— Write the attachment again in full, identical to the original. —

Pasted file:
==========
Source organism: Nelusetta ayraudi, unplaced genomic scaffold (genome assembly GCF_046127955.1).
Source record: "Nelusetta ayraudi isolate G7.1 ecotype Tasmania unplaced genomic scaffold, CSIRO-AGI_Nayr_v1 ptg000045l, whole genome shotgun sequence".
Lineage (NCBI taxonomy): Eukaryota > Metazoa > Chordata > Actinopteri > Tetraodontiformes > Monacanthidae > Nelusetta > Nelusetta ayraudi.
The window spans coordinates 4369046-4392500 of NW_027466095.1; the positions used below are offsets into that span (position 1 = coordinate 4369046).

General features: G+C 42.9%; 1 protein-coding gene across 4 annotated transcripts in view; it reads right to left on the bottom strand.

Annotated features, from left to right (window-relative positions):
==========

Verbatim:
Source organism: Nelusetta ayraudi, unplaced genomic scaffold (genome assembly GCF_046127955.1).
Source record: "Nelusetta ayraudi isolate G7.1 ecotype Tasmania unplaced genomic scaffold, CSIRO-AGI_Nayr_v1 ptg000045l, whole genome shotgun sequence".
Lineage (NCBI taxonomy): Eukaryota > Metazoa > Chordata > Actinopteri > Tetraodontiformes > Monacanthidae > Nelusetta > Nelusetta ayraudi.
The window spans coordinates 4369046-4392500 of NW_027466095.1; the positions used below are offsets into that span (position 1 = coordinate 4369046).

General features: G+C 42.9%; 1 protein-coding gene across 4 annotated transcripts in view; it reads right to left on the bottom strand.

Annotated features, from left to right (window-relative positions):